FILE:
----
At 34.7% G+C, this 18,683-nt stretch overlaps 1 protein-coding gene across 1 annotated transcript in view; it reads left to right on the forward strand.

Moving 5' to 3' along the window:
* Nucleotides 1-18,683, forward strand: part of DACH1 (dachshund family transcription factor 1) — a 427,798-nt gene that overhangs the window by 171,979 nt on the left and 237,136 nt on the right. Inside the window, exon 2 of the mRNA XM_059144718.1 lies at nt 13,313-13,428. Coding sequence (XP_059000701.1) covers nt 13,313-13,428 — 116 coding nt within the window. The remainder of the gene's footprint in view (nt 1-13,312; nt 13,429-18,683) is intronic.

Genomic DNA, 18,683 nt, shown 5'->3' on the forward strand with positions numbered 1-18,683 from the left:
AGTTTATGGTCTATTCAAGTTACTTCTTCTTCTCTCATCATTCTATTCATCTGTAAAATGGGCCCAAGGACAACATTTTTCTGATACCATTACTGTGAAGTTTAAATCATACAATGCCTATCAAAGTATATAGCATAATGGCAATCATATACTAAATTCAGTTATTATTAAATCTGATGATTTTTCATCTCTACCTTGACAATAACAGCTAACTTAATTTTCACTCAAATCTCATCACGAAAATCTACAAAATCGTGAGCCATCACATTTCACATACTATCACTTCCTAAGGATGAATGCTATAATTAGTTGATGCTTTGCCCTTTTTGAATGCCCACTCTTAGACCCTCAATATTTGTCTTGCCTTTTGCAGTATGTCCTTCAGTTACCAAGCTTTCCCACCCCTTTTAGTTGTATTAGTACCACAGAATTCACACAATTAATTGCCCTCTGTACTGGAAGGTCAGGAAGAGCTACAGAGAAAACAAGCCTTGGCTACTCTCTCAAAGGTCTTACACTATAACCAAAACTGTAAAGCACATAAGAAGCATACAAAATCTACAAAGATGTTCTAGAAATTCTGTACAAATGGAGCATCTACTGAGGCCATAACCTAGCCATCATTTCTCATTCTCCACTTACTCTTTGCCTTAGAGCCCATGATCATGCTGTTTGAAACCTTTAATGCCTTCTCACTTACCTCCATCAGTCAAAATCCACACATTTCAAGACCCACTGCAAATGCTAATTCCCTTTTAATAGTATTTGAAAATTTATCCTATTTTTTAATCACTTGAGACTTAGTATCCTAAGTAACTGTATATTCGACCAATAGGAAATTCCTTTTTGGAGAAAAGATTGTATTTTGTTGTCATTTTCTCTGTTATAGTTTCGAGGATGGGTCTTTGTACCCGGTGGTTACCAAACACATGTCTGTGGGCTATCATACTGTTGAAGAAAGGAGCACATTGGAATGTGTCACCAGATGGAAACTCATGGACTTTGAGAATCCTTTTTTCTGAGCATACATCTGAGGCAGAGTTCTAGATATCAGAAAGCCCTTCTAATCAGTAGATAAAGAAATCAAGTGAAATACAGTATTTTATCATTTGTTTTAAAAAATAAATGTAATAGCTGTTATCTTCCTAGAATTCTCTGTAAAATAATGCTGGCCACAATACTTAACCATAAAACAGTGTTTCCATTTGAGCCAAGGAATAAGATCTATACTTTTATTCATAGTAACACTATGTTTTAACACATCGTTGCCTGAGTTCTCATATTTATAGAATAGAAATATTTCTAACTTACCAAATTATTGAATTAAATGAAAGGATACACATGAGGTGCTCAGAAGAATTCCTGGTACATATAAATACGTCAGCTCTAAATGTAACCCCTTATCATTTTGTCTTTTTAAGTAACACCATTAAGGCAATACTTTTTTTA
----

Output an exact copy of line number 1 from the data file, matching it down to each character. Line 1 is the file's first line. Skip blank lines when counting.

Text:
At 34.7% G+C, this 18,683-nt stretch overlaps 1 protein-coding gene across 1 annotated transcript in view; it reads left to right on the forward strand.